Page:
Mutant strains of Microbacterium ammoniaphilum having the above-mentioned properties may be used for the purpose of the process of the present invention.
Specimen cultures of these Microbacterium ammoniaphilum microorganism identified by ATCC No. 21645 have been deposited with the American Type Culture Collection located at 12301 Parklawn Drive, Rockville, Maryland 20852, U.S.A., and specimens thereof are freely available to qualified persons without our permission.
The strains which may be used for the process of the present invention and whose properties are described above, can be obtained by subjecting certain strains belonging to the said bacteria to mutation such as e.g. irradiation by ultraviolet light, X-ray, cobalt 60, etc. and chemical treatment,,etc. and then screening the strains for isolation from colonies capable of growing on agar plate media containing tyrosine, phenylalanine, or analogues thereof. For example, L-phenylalanine producing strains which are resistant to 4-fluorophenylalanine are selected and isolated from colonies grown on a plate containing l00-l0,000 ug/ml of 4-fluorophenylalanine. Among these strains are included some strains capable of growing in 4-fluorophenylalanine containing media at high concentration.
When a'parent strain is subjected to a series of mutation treatments, it is possible to obtain the mutant st'rain'having resistance to two or more'of the said comsuitable amountsof nitrogen sources, carbon sources, inorganic materials aswe'll as trace amounts of nutrients required for growth' of the used strain, as shown in the Example.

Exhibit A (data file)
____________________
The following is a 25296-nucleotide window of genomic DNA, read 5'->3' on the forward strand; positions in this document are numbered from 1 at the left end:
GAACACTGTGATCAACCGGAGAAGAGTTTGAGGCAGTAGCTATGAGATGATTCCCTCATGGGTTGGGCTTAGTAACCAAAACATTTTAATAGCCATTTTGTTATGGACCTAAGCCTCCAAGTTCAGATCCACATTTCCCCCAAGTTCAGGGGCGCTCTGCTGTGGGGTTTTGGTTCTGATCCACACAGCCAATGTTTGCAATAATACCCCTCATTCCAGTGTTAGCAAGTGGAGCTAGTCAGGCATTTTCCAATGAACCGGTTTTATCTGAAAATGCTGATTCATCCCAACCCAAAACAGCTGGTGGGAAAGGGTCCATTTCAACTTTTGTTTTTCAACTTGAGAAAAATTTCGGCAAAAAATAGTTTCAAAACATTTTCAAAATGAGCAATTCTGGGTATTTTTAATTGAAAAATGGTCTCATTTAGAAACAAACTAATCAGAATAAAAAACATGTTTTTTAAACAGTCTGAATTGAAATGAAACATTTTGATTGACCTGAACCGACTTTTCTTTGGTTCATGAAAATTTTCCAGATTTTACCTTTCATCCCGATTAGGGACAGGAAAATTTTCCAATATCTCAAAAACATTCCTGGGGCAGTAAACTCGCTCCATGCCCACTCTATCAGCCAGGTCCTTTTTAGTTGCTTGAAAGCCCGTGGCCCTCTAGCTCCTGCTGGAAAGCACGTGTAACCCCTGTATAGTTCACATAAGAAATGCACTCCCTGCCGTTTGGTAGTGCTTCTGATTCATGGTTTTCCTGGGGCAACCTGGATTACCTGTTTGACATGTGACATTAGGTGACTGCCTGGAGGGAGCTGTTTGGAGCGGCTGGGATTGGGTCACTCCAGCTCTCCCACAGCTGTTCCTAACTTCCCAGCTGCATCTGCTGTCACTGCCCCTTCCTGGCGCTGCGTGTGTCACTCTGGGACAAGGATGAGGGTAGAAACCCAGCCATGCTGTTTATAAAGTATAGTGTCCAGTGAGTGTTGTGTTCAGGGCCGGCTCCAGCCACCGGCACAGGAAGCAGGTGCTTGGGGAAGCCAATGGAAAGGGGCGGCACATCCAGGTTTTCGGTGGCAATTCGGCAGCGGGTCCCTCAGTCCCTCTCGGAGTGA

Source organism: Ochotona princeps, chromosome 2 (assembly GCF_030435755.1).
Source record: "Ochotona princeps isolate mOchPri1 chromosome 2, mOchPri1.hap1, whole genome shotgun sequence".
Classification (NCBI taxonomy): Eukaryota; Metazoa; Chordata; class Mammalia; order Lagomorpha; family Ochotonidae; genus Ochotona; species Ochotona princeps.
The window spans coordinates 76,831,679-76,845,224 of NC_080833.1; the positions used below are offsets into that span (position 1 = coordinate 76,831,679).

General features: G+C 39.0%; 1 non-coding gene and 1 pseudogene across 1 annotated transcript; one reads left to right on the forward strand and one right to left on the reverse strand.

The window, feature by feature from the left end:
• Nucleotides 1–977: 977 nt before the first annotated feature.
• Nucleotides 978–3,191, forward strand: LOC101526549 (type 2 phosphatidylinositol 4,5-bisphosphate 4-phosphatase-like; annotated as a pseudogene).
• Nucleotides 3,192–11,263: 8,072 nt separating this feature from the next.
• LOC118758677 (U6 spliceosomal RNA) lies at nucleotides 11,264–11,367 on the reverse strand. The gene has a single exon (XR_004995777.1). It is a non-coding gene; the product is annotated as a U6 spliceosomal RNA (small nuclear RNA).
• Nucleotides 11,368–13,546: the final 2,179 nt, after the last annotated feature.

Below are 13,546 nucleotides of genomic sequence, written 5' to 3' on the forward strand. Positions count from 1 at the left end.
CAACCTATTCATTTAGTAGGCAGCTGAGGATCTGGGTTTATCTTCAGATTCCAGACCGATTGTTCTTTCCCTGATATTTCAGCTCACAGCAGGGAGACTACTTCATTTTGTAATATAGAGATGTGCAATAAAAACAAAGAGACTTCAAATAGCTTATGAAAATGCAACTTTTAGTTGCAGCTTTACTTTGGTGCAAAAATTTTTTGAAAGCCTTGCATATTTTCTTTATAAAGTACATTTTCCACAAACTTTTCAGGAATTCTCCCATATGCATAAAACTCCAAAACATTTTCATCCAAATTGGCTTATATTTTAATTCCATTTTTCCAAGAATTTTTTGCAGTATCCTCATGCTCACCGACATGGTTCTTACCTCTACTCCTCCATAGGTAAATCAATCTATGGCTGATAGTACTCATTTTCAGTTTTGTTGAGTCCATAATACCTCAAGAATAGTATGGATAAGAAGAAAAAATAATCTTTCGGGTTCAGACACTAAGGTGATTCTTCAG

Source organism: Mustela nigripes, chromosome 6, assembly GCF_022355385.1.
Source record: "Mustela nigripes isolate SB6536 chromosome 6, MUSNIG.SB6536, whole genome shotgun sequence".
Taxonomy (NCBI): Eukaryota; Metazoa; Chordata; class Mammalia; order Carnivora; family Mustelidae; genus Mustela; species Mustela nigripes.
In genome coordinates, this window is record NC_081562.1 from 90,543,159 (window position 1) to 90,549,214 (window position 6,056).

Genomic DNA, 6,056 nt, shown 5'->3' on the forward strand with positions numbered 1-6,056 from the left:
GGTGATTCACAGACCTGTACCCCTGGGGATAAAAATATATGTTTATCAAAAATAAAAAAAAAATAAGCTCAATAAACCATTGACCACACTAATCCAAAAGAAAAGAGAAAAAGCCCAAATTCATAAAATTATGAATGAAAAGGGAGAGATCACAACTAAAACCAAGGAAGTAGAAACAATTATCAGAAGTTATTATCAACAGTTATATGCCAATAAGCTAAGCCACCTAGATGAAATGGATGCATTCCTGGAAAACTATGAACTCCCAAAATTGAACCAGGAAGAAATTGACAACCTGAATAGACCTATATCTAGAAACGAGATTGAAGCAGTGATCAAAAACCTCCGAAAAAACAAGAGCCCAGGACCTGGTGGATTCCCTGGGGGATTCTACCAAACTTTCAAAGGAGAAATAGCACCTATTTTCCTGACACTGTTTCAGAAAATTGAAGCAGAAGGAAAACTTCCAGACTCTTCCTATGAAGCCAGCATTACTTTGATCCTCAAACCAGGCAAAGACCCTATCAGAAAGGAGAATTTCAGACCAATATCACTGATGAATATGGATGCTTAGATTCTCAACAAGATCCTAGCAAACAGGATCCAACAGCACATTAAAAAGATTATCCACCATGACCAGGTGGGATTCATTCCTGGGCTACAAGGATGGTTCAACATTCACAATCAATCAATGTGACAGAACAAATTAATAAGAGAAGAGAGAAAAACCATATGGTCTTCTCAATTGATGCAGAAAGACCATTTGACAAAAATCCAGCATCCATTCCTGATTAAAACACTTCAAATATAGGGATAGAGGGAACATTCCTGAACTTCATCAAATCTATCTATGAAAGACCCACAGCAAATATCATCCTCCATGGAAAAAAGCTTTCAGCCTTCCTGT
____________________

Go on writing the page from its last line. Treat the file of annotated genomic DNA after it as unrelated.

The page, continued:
Preferable carbon sourcesareexemplified by various carbohydrates such as glucose'fglycerol, fructose, su-
'crose, maltose, mannose, starch, starch hydrolyzate,
molasses, etc. It is also possible tofuse as carbon sources various organic acids such as pyruvicacid, lactic acid, acetic acid, fumaric acid, etc.
' Preferable nitroge'n' sources include, for example,
ammonia, various inorganic and organic ammonium salts such as ammonium chloride, ammonium Sulfate, ammonium carbonate, ammonium acetate,' "urea and other nitrogen-containing materials as well as various other nitrogeneous organic materials such as peptone, NZ-amine, meat extract, yeast extract, corn steep liquor, casein hydrolyzate, fish meal orits digested material, defatted soybean or its digested material, chrysalis hydrolyzate, etc.
it is also possible to use as inorganic materials potassium monohydrogen phosphate, potassium dihydrogen phosphate, magnesium sulfate, sodium chloride, ferrous sulfate, manganese sulfate, calcium carbonate, etc. In case the utilized strain requires traceable amounts of nutritional elements such as vitamins, amino acids, etc., these nutrients are added to the medium. But it is not necessary to add them intentionally to the medium when they are sufficiently contained in other ingredients of the medium.
The strain is cultured under aerobic conditions, for example, by culturing with shaking, aeration-agitation, etc. The preferable culture temperature is, in general, from 20 40 C. The pH of the medium is preferably maintained at from 4 to 8 during the cultivation. However, other temperatures and pH conditions may also be used, if desired. The time for culture is usually from 2 days to 5 days to accumulate a substantial amount of L-phenylalanine in the medium.